Yamaha DTX920K Review

The DTX920K is Yamaha’s flagship electronic drum set. It comes with many new features and improvements including better response, more playability and the DTX900 drum module. It’s a five-piece drum kit with four cymbal pads but has space for 15 pads on the module, and therefore it is very expandable.

Who Should Buy the Yamaha DTX920K?

Costing several thousands of dollars, the DTX920K is not a beginner drum set, but it does have many functions that will be helpful to beginners. Some of these functions are the built-in coaching tools that are designed to improve your skills and timing on the set. You can also hook up your MP3 player, iPod or laptop to the DTX900 module for easy playing along.

You can certainly use the DTX920K as a drum set on which to begin your musical journey but it will typically appeal to experienced drummers. The textured cellular silicone (TCS) heads and rubber pad cymbals make the DTX920K an extremely quiet drum kit to practice on. If you live in built-up areas, an apartment or are sharing a house, then you’ll more than likely need to keep the noise down to a minimum.

The DTX920K has well over 1000 sounds on the module and has the capabilities to add more through USB. You can also use the set to connect to your home studio or DAW for easy drum tracking. Features like this make the DTX920K a suitable kit for recording enthusiasts as well.

The Yamaha DTX920K

The Yamaha DTX920K

Drums, Pads and Other Hardware

This five-piece drum set comes with larger drums than on earlier Yamaha models such as the DTX502 and DTX700 series of kits. With the DTX920K you get a 12-inch snare, two 10-inch toms and a 12-inch floor tom.

The pads were designed with consultation from professional drummers around the world. The end result is a set of drum pads that feels natural and comfortable to play on.

The response from the toms differs from the snare. The snare has a harder response that is closer to the standard tuning tension of a regular snare. The toms feel slightly softer and with more of a cushioning effect. But unfortunately, these pads cannot be tuned with a drum key, and therefore their tension is not adjustable. This is perhaps an oversight on their part, as many would expect a feature like this to be available on a high priced drum set.

The snare is free-floating and comes with its own Yamaha snare stand. This means that it’s far more flexible than any rack mounted drum and can take the strains of robust playing.

This 12-inch snare is playable both on its silicone head and on the rim. You can combine sounds between rim and head for a realistic sounding kit. The rims on all toms can be reassigned too, and that leaves more room for adding extra sounds to your musical palette.

Each drum pad on the DTX920K comes with a control knob to the side of the drum that can be assigned to control a number of different aspects of your drumming experience. You can use the knob on the snare to turn on and off the level of snare strainer, much like you can on a normal acoustic snare drum. On the toms this knob can be used to change the pitch of each drum which is way handier than doing so on the drum module, as is usually the case with electronic drums.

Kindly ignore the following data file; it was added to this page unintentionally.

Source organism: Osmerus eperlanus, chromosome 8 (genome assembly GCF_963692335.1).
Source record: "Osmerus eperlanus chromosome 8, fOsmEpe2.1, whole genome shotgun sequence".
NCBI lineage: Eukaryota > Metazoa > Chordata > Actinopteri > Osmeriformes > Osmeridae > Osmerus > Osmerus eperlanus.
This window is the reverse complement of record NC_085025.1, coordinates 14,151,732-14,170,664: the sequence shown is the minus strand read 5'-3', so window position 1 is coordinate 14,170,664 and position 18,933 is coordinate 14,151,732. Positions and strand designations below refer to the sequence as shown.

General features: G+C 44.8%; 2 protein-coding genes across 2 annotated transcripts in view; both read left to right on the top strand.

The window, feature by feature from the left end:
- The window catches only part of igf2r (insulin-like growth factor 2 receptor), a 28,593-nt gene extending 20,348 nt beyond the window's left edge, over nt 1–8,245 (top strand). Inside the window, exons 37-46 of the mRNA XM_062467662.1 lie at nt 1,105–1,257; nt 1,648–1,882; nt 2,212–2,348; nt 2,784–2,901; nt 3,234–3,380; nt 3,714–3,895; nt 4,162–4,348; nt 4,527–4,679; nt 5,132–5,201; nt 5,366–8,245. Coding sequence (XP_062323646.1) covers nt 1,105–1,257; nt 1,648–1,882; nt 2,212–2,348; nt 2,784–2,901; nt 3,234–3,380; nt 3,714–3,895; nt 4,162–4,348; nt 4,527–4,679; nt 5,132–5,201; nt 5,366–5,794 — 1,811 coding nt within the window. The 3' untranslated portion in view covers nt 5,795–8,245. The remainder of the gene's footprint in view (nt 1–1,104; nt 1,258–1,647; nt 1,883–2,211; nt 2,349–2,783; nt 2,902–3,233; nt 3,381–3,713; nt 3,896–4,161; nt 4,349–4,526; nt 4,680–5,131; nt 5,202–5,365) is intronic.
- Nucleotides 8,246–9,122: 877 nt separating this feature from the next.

You can also use the control knob to alter a number of other features such as tempo and effects levels. This is particularly useful in live situations where you have limited time in between songs to set your sound for the next track. You can even use this control knob to scroll through different sounds on your kit, which will prove to be a very useful addition by Yamaha.

The hi-hat on the Yamaha DTX920K is a RHH135 model. It also comes with a Yamaha HS740A hi-hat stand on which to mount. The RHH135 pad feels good to play on and is very responsive in all positions, from open to closed. It will even respond to foot pressure when closed, much like a real hi-hat and pedal will. You can hear the pitch of the hi-hat sample raise as pressure is applied. This makes for more variety in you hi-hat which is a very expressive instrument on any acoustic drum kit.

For a bass drum we have the KP100 kick pad by Yamaha. This is a solid bass drum tower with a nice cloth-type head that absorbs the beater well. It stays in position well even when played at high volume with a double pedal. It also comes with another input on the side for connecting another cymbal pad to your setup. The KP100 is quite a realistic bass drum as far as electronic equivalents go, and it’s fun to play on.

The cymbals on the DTX920K consist of a hi-hat, ride and two crash cymbals. On first impressions they seem a bit on the small side for a kit of this price. The bell of the ride cymbal is quite small compared to both Roland and Alesis flagship models.

Each cymbal is three-zoned, meaning that it has multiple sensors for extra expression. You can choke each cymbal to instantly mute the sound and they have a quiet but healthy stick response. The edge of the hi-hat has a different feel to the bell and bow of the cymbal. It’s softer and absorbs the stick more than when you strike elsewhere. This can take a bit of getting used for some drummers.

Another feature that is unique to Yamaha is the addition of ‘pre-chokable’ cymbals. This adds another layer of realism to the DTX920K. You can pre-choke any cymbal by gripping it before you strike it. The end result is that realistic dulled sound you get with an acoustic cymbal.

The DTX920K rack is an RS700. This is a solid four-post rack with Yamaha cymbal boom arms and tom mounts. Each tom mount has a ball clamp so you can position the drum in practically any angle you like. The cymbal arms are equally as flexible and can be moved into any position or angle for maximum comfort.